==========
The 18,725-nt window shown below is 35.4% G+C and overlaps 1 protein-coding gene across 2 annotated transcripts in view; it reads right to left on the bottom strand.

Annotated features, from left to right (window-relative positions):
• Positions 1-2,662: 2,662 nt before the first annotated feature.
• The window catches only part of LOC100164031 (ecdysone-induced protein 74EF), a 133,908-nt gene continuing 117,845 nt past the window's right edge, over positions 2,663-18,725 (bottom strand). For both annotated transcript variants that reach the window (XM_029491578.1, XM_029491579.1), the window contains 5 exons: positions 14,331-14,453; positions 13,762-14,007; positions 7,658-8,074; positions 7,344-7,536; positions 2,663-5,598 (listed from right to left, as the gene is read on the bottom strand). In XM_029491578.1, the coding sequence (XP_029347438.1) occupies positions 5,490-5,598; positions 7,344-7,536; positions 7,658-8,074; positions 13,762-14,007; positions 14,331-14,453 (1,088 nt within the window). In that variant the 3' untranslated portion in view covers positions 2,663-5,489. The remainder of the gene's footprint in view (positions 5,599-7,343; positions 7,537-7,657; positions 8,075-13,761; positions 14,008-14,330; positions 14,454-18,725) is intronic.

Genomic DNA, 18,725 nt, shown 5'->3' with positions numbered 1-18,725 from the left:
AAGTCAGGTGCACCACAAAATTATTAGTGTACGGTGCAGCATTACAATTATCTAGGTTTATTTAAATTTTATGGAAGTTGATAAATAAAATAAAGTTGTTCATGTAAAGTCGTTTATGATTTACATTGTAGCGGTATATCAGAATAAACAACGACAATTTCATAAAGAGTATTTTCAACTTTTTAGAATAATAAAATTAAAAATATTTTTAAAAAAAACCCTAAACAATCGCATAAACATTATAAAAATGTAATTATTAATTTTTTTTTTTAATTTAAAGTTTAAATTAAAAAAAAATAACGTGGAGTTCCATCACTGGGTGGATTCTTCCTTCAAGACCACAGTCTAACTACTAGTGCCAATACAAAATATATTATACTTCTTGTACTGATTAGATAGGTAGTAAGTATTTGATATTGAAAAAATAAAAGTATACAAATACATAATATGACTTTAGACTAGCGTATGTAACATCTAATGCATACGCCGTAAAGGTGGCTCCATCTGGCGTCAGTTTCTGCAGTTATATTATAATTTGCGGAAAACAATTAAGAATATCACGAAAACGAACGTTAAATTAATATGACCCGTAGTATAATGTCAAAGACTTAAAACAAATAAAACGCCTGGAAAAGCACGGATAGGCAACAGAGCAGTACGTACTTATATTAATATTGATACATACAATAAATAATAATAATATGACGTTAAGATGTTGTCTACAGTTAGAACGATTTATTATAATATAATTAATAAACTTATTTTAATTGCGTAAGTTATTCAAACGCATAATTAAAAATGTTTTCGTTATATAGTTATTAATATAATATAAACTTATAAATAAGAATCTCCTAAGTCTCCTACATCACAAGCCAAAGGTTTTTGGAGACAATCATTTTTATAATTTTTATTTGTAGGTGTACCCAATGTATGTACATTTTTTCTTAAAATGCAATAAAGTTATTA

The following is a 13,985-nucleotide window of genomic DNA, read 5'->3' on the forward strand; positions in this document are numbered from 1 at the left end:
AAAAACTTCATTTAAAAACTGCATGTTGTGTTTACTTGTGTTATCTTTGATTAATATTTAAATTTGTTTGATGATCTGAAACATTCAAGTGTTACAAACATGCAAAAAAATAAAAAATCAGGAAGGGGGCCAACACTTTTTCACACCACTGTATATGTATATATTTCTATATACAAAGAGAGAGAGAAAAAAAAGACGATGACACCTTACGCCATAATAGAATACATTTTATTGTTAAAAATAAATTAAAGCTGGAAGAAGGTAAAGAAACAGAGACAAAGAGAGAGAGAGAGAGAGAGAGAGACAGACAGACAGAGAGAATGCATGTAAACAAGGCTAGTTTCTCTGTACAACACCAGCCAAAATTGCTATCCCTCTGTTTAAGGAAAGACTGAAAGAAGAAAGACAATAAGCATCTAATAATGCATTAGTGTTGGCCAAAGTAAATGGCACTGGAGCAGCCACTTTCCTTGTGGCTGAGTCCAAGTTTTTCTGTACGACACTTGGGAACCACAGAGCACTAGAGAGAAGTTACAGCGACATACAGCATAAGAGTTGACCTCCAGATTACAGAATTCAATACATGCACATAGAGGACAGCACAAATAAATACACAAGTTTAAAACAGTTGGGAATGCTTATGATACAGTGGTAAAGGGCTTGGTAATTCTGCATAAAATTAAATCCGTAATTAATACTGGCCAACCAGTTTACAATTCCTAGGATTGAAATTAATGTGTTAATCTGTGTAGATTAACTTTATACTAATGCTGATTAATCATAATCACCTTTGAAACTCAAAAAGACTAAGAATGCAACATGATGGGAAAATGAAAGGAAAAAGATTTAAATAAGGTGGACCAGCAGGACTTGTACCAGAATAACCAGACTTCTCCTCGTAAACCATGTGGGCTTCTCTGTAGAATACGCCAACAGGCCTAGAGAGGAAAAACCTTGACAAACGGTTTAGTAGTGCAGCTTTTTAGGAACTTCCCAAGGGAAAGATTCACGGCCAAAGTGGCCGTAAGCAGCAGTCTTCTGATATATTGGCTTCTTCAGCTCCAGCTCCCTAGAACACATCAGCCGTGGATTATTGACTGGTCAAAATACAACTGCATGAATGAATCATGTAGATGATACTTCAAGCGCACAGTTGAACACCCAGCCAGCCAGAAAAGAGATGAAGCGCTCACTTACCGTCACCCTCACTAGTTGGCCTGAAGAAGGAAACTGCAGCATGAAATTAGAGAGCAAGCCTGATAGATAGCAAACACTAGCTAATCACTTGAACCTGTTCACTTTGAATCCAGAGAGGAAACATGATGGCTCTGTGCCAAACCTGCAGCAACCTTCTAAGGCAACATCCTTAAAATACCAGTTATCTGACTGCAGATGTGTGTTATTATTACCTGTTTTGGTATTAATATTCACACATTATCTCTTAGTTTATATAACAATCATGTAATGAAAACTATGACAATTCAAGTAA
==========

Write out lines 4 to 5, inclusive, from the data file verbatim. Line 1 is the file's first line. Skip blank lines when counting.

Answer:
• The window catches only part of LOC100164031 (ecdysone-induced protein 74EF), a 133,908-nt gene continuing 117,845 nt past the window's right edge, over positions 2,663-18,725 (bottom strand). For both annotated transcript variants that reach the window (XM_029491578.1, XM_029491579.1), the window contains 5 exons: positions 14,331-14,453; positions 13,762-14,007; positions 7,658-8,074; positions 7,344-7,536; positions 2,663-5,598 (listed from right to left, as the gene is read on the bottom strand). In XM_029491578.1, the coding sequence (XP_029347438.1) occupies positions 5,490-5,598; positions 7,344-7,536; positions 7,658-8,074; positions 13,762-14,007; positions 14,331-14,453 (1,088 nt within the window). In that variant the 3' untranslated portion in view covers positions 2,663-5,489. The remainder of the gene's footprint in view (positions 5,599-7,343; positions 7,537-7,657; positions 8,075-13,761; positions 14,008-14,330; positions 14,454-18,725) is intronic.

Genomic DNA, 18,725 nt, shown 5'->3' with positions numbered 1-18,725 from the left: